Rock n’ Roll San Diego Race Report
One of the biggest obstacles athletes face is that they want to make improvements right now. I try to gently explain that there are incremental steps that have to be taken in the pursuit of a goal, and bypassing the laws of athletic improvement will result in injury, over-training, and/or disappointment. It is unrealistic, for example, to break 40 minutes in a 10k in a matter of a few months if you are consistently running 43 minutes. A more physiologically reasonable approach is dropping time in smaller chunks. Adaptations have to occur through training and racing, and this process cannot be rushed. But, most athletes are impatient, and they are disillusioned when they don’t reach milestones in a set time period.
When I started exclusively running two years ago, my half marathon PR was 1:19.48. My goal, obviously, was to get faster. And, slowly but surely I did. I ran 1:19.20, 1:19.02, 1:18.28, 1:18.42, 1:18.22, and 1:18.28 between February, 2011 and April, 2013. That is 6 half marathons within a 60 second window! A sub-1:18 performance loomed, but I just could not get there. A combination of the rib injury, course choice and other unmeasurable factors kept me in that very tight range. I knew under the right circumstances, though, I would pop off a race that would get me through that elusive barrier. At times I was frustrated, but evidently my body just wasn’t ready to make the jump to the next level.
Running 37:13 at the Bolder Boulder 10k was the perfect set-up for another assault on the sub-1:18 half marathon 6 days later at Rock n’ Roll San Diego. I calculated, based on that time, I could take the half marathon out in 36:30 for the first 10k. It sounds ambitious to run the first 10k of a half marathon 45 seconds faster than an open 10k, but the Bolder Boulder is a point to point race unlike any other. Most point to point courses are designed with a net downhill to give runners a chance to hit a fast time; the Bolder Boulder course, on the other hand, was created by a sadistic SOB who devised a route with a net uphill. Add to that the altitude, and you have yourself a very tough, slow 10k.
The new Rock n’ Roll San Diego course was built on the premise of using a net downhill course to increase the possibility of attaining a fast time. The first 11 miles of this point to point course were flat to rolling. The last 2 miles were screaming fast with a nice descent to the finish. Indeed, this course was so well planned the male winner ran the third fastest half marathon ever! Mother Nature can make or break any race, and on Sunday she provided extraordinary conditions with cool temperatures, overcast skies, and very light wind.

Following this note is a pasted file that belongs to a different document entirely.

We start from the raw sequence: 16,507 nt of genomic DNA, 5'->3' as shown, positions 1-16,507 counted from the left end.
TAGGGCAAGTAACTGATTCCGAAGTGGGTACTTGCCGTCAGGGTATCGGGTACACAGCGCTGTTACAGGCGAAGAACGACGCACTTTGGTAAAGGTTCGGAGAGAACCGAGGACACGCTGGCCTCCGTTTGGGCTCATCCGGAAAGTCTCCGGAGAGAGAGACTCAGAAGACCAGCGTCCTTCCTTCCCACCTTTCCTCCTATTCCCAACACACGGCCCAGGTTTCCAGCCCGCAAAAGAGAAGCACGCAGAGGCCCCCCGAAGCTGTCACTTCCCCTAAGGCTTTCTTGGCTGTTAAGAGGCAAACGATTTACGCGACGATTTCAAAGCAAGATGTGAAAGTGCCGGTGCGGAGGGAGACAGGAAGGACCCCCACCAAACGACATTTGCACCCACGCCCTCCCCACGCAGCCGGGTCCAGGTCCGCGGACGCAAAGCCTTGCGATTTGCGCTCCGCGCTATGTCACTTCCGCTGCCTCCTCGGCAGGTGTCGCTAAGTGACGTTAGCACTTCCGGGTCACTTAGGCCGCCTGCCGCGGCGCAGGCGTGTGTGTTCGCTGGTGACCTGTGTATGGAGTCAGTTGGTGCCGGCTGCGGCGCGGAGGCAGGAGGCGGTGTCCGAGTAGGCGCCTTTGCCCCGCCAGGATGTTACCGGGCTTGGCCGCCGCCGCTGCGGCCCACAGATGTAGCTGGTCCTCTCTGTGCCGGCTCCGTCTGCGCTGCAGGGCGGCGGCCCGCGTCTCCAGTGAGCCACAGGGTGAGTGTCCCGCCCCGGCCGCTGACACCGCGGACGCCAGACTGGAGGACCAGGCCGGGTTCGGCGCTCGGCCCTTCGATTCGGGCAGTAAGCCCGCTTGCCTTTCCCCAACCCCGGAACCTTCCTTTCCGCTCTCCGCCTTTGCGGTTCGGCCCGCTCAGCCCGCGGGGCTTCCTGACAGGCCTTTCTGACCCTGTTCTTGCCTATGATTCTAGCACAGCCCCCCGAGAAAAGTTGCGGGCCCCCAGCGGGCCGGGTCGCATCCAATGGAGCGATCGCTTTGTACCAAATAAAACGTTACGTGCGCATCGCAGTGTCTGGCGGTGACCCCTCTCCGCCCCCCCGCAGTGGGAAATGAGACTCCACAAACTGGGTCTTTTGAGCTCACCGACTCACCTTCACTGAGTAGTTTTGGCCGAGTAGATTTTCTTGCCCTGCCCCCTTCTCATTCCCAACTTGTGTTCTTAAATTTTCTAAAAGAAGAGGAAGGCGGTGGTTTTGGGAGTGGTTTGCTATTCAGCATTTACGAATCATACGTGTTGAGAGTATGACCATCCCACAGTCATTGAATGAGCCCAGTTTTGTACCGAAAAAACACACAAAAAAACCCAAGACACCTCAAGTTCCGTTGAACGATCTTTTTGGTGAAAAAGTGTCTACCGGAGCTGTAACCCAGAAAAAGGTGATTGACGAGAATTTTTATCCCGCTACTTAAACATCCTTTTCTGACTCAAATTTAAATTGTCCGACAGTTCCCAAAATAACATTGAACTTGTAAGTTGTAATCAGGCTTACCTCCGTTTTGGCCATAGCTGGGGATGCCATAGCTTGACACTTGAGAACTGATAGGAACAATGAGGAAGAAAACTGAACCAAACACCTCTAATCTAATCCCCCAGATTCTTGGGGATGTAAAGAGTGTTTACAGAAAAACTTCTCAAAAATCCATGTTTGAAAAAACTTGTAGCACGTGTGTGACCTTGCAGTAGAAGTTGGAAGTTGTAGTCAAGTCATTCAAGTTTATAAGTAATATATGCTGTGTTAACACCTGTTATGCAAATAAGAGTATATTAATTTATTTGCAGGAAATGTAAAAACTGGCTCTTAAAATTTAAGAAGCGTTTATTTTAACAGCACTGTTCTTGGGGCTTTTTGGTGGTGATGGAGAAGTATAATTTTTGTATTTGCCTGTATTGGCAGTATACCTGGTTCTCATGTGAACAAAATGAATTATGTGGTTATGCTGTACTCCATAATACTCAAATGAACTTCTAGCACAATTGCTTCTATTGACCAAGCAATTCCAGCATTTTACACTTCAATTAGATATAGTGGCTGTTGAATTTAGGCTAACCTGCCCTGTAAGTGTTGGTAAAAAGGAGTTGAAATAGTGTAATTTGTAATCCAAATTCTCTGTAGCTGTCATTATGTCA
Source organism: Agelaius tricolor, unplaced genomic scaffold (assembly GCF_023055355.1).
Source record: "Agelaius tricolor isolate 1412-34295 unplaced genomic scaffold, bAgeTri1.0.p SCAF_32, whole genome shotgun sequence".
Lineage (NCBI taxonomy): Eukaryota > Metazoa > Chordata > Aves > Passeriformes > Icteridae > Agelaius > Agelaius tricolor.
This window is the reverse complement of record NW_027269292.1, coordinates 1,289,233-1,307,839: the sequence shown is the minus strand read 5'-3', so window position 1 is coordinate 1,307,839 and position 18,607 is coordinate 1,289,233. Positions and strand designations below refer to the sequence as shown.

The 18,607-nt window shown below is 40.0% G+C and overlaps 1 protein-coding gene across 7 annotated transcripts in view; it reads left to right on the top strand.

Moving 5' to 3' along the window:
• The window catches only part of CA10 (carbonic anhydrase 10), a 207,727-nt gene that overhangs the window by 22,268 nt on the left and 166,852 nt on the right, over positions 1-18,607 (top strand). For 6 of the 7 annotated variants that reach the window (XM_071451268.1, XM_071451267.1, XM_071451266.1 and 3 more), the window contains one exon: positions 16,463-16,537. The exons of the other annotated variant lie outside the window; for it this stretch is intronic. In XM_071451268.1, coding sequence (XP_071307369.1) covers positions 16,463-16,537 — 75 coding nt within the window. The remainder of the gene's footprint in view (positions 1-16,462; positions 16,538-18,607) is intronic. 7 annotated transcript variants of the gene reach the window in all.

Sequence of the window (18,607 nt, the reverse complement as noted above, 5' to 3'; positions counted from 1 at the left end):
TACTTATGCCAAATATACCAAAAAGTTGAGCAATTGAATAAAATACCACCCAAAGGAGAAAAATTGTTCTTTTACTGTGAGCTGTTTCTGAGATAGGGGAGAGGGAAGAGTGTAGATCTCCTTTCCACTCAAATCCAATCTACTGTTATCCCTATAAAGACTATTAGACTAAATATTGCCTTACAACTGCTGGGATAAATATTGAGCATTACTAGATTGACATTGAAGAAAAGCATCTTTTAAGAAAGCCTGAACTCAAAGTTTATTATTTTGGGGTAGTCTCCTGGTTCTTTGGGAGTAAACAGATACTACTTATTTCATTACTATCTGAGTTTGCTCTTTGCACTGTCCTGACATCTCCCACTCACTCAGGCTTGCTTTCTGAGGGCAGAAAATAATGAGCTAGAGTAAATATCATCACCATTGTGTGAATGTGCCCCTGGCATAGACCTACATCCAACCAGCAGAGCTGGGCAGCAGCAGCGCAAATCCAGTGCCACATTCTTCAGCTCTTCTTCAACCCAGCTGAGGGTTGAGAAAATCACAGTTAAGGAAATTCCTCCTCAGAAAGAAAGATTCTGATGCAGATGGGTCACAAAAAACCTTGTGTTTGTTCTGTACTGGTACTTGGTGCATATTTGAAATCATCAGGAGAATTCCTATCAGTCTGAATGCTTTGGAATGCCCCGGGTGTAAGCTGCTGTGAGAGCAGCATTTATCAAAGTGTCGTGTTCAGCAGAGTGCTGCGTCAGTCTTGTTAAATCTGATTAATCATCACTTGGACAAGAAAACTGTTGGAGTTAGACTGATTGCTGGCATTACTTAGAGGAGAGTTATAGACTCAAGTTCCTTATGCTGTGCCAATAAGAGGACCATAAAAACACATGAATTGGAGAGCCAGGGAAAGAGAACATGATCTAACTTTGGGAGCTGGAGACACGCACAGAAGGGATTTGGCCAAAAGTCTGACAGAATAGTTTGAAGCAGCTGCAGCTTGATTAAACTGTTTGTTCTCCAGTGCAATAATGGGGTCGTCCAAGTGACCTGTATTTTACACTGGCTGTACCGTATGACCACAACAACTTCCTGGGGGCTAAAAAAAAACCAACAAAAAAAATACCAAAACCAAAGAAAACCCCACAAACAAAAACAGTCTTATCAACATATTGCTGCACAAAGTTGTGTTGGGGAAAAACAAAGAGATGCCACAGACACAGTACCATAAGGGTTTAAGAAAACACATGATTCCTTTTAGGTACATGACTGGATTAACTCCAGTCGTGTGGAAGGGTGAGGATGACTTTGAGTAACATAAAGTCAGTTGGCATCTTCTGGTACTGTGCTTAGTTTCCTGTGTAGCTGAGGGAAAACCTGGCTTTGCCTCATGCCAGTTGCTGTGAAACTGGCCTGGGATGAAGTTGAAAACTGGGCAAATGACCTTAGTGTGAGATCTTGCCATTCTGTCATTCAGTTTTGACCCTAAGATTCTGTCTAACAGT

Despite feeling sluggish during my warm up (I couldn’t even hit 6 minute pace on my strides), when the gun fired, I felt surprisingly light on my feet. I ran through the first mile in a comfortable 5:48 and sure enough, I went through 10k in exactly 36:30. I ran strong over the next few miles and took advantage of the fast ending by running the last 5k in 17:56, my fastest 5k of the race. When I hit the line in 1:16.45, I was thrilled that I finally broke through an elusive barrier. It made the frustration of getting so close so many times go away in instant, and of course, I immediately started calculations on how to get under 1:16.
|Pre-race with Bob Babbitt and the rest of the Elvi|
I always feel like the lessons I learn from being an athlete are directly applicable to my role as a coach and adviser. Now that the racing season is underway, there will be times when I get a call from a despondent athlete who missed a goal. I can assure them, through the experience of personal accomplishments coming on the heels of adversity, that they are on the right track and that the improvements will come through consistently working hard, racing smart, believing in themselves, and not giving up.